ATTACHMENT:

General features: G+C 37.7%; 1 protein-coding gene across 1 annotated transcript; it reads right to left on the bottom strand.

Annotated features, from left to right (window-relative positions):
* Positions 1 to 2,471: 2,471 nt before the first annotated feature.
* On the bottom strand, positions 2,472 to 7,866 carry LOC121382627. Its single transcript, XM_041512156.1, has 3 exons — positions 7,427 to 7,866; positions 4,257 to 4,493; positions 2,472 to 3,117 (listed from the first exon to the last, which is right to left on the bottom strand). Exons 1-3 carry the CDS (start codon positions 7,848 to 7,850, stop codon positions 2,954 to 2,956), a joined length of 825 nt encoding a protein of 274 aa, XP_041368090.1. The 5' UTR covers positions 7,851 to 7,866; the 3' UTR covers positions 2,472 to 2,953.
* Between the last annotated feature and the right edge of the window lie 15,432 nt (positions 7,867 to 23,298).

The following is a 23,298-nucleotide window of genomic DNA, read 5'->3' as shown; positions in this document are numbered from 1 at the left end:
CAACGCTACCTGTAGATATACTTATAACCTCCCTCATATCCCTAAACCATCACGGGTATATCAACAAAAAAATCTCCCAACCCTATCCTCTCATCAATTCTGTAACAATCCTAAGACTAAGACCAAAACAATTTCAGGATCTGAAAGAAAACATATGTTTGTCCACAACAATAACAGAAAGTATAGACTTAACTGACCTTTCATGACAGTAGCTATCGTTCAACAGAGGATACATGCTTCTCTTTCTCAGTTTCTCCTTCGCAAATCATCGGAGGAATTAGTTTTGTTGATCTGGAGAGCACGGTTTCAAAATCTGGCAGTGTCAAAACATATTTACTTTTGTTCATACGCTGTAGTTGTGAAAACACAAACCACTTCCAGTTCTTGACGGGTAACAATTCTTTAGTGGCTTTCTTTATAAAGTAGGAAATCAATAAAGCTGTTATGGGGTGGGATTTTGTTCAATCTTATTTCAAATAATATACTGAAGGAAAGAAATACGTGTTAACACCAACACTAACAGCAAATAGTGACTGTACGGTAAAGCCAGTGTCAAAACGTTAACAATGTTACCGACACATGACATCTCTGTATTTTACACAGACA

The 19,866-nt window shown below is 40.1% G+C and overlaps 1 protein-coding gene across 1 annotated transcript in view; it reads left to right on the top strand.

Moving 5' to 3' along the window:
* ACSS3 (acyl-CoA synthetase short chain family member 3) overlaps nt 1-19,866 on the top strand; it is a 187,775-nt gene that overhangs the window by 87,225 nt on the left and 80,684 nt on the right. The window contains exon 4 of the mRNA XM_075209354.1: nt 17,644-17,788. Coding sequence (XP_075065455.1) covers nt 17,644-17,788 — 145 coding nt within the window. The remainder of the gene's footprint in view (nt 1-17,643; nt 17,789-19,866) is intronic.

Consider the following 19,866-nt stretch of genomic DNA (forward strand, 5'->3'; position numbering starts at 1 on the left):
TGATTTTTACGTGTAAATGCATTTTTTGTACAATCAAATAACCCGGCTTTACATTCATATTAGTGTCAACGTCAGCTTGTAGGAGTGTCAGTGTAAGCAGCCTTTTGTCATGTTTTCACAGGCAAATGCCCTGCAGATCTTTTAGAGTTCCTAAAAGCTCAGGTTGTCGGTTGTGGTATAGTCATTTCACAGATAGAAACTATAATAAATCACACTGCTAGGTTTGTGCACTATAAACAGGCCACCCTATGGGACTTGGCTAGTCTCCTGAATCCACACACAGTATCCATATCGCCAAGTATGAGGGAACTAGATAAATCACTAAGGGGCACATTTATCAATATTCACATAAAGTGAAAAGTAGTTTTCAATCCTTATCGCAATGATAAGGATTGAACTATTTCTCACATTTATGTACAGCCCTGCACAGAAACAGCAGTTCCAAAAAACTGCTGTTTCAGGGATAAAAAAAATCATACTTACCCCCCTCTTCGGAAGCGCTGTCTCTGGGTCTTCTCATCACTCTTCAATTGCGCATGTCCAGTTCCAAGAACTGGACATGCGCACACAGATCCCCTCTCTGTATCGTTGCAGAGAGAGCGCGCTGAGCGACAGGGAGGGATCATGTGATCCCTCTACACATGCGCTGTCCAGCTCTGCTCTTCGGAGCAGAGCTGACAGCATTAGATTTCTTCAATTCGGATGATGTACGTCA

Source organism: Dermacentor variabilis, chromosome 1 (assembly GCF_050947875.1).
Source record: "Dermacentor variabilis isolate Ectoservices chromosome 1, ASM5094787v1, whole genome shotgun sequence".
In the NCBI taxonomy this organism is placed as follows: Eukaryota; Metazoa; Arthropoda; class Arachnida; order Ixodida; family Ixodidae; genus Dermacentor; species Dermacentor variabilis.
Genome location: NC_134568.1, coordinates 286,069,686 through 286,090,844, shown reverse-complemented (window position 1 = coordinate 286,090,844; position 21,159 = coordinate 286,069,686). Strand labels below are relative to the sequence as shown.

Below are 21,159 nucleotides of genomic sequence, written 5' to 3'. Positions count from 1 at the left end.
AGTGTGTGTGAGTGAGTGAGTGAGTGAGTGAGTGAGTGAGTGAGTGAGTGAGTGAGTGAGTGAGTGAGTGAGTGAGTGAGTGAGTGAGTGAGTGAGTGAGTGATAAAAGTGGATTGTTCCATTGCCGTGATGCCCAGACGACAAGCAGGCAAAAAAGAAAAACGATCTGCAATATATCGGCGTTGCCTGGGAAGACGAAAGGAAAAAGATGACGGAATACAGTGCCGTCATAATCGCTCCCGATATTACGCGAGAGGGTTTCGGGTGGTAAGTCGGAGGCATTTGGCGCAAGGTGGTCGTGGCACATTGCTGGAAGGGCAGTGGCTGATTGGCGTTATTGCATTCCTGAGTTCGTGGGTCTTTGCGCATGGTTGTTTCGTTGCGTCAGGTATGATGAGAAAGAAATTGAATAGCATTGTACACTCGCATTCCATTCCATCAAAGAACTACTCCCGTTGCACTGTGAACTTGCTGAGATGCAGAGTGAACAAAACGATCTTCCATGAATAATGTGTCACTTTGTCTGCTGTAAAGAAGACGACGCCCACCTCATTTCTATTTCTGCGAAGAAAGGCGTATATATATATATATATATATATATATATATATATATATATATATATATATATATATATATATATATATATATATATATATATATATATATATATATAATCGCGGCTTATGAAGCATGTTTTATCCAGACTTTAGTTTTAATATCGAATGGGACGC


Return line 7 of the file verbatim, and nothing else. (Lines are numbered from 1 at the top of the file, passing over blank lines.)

CAACGCTACCTGTAGATATACTTATAACCTCCCTCATATCCCTAAACCATCACGGGTATATCAACAAAAAAATCTCCCAACCCTATCCTCTCATCAATTCTGTAACAATCCTAAGACTAAGACCAAAACAATTTCAGGATCTGAAAGAAAACATATGTTTGTCCACAACAATAACAGAAAGTATAGACTTAACTGACCTTTCATGACAGTAGCTATCGTTCAACAGAGGATACATGCTTCTCTTTCTCAGTTTCTCCTTCGCAAATCATCGGAGGAATTAGTTTTGTTGATCTGGAGAGCACGGTTTCAAAATCTGGCAGTGTCAAAACATATTTACTTTTGTTCATACGCTGTAGTTGTGAAAACACAAACCACTTCCAGTTCTTGACGGGTAACAATTCTTTAGTGGCTTTCTTTATAAAGTAGGAAATCAATAAAGCTGTTATGGGGTGGGATTTTGTTCAATCTTATTTCAAATAATATACTGAAGGAAAGAAATACGTGTTAACACCAACACTAACAGCAAATAGTGACTGTACGGTAAAGCCAGTGTCAAAACGTTAACAATGTTACCGACACATGACATCTCTGTATTTTACACAGACA